That's right, these were suitcases. A train was a perfect opportunity to use them! The most popular of routes was probably the one running between New York City and Chicago. Of course, by the 1950s, railway companies were taking huge hits, as the construction of the interstate highway system began to make owning automobiles more lucrative.
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30. What should you put into this:

tviolet /
  1. Sewing Essentials
  2. Toys
  3. Bread
  4. Ice Cream
Bread Boxes used to be important because people would buy their bread directly from a bakery, wrapped only in paper. While, by the 50s, industrial white bread was all the rage, bread boxes were still well-loved kitchen items.
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31. The traditional way to wear this (pictured below) was threaded through a button hole:

librakv /
  1. Pocket Watch
  2. Multi-Display Clock
  3. Grandfather Clock
  4. Alarm Clock
By the 1950s, pocket watches were going out of style. The last of famous Waltham pocket watches (America's first pocket watch manufacturer) were made during the early 50s. Sadly, by 1965, the era of American pocket watches had come to a close.
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32. These leather boxes once held:

M.F.A.M. Museum /
  1. Socks
  2. Hats
  3. Chocolates
  4. Stuffed Animals
Hat boxes were once almost as important as the hats that they carried. Of course, only women aged 20 and over wore hats during the 50s, but they were far from out of style! Women's hats -- which ranged from circle hats and juliette caps (these barely covered a woman's head) to bigger variations (straw and flower, tea, and bouffant hats) -- came in all materials: including straw, wool felt, velvet, lace, and satin.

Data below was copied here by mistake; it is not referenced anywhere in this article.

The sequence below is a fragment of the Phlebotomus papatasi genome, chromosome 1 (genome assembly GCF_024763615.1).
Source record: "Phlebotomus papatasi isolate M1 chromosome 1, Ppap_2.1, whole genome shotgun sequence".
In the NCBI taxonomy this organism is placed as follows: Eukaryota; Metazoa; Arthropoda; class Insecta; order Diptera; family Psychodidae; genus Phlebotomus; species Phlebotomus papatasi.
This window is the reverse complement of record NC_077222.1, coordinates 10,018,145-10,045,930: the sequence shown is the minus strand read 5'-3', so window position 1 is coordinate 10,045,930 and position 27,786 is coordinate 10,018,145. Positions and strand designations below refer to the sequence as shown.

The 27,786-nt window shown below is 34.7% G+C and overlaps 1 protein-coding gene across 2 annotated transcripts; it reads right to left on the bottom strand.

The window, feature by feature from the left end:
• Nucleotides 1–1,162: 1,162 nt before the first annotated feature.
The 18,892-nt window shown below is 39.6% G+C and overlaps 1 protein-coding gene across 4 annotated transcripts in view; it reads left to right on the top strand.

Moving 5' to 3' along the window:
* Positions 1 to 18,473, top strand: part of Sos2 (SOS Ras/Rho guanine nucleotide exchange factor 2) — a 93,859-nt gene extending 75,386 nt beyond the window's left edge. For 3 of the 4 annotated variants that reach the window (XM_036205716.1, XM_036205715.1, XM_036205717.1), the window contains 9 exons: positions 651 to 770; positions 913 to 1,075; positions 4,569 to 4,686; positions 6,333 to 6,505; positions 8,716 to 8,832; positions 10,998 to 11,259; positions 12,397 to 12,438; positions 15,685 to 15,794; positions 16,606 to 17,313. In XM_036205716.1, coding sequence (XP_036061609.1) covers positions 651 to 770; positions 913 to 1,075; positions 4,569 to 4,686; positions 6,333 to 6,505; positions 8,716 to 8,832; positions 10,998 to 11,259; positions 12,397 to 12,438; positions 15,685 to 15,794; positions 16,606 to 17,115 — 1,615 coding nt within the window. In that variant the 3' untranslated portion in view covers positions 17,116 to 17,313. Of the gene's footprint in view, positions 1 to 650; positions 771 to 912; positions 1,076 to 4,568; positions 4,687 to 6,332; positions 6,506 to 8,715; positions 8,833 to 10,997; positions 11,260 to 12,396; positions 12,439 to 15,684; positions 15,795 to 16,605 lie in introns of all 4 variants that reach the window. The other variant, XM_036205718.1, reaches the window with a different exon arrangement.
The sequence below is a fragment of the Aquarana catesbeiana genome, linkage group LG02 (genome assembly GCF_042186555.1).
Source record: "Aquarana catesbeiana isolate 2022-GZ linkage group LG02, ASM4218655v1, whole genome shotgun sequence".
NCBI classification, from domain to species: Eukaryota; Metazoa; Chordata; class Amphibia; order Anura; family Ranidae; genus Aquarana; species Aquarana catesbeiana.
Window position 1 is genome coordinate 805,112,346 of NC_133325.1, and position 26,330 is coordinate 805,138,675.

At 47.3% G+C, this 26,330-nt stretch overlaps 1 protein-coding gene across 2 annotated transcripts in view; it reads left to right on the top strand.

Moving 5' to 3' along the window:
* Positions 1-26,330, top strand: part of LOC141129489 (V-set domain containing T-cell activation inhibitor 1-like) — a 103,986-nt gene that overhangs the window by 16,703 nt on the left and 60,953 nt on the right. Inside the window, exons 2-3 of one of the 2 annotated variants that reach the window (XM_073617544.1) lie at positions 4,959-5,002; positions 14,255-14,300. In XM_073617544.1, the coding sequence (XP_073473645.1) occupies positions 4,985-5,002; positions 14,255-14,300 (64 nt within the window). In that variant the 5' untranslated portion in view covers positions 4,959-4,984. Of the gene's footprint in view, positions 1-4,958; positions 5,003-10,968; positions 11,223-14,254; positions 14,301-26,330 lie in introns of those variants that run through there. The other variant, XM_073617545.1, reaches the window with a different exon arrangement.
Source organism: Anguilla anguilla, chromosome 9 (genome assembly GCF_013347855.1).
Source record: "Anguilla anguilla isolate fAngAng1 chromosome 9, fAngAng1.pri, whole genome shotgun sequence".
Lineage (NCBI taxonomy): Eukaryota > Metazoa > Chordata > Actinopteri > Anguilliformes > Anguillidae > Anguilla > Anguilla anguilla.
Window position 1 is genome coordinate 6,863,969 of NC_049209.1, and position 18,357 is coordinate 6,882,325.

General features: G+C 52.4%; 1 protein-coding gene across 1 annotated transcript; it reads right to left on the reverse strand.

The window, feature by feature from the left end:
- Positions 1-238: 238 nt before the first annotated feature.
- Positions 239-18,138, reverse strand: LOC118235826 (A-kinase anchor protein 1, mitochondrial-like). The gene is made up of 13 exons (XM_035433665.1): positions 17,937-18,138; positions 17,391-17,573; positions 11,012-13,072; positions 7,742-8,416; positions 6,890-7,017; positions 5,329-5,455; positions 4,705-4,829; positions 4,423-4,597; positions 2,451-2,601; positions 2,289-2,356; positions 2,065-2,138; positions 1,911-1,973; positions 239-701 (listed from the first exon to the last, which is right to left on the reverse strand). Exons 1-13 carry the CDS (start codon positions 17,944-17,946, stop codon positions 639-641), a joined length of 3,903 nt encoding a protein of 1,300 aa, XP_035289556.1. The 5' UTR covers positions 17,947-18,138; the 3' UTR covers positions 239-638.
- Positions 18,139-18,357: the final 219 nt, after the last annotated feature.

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33. First released before World War I, by the 1950s every child wanted a(n):

Mauro Carli /
  1. Wooden Trains
  2. Electric Train Set
  3. Remote Control Vehicle
  4. Battery-operated trains
Want to know what was on Johnny's Christmas list other than an electric train set? Forget iPhones. Try: Mr. Potato Head, Play-Doh, a Hula Hoop, and Matchbox cars.
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34. Without these, refrigeration would not be the same:

Vince360 /
  1. Trash Cans
  2. Tupperware
  3. Ice Molds
  4. Candy Boxes
Tupperware first went on the market in 1946, thanks to American chemist, Earl Tupper. It wasn't, however, and immediate hit. Instead of being sold through stores, the plasticware found its way into the hearts and minds of American people by way of home parties that doubled as sales opportunities.
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35. Oh Shucks! Uncle Tom gave little Mandy another: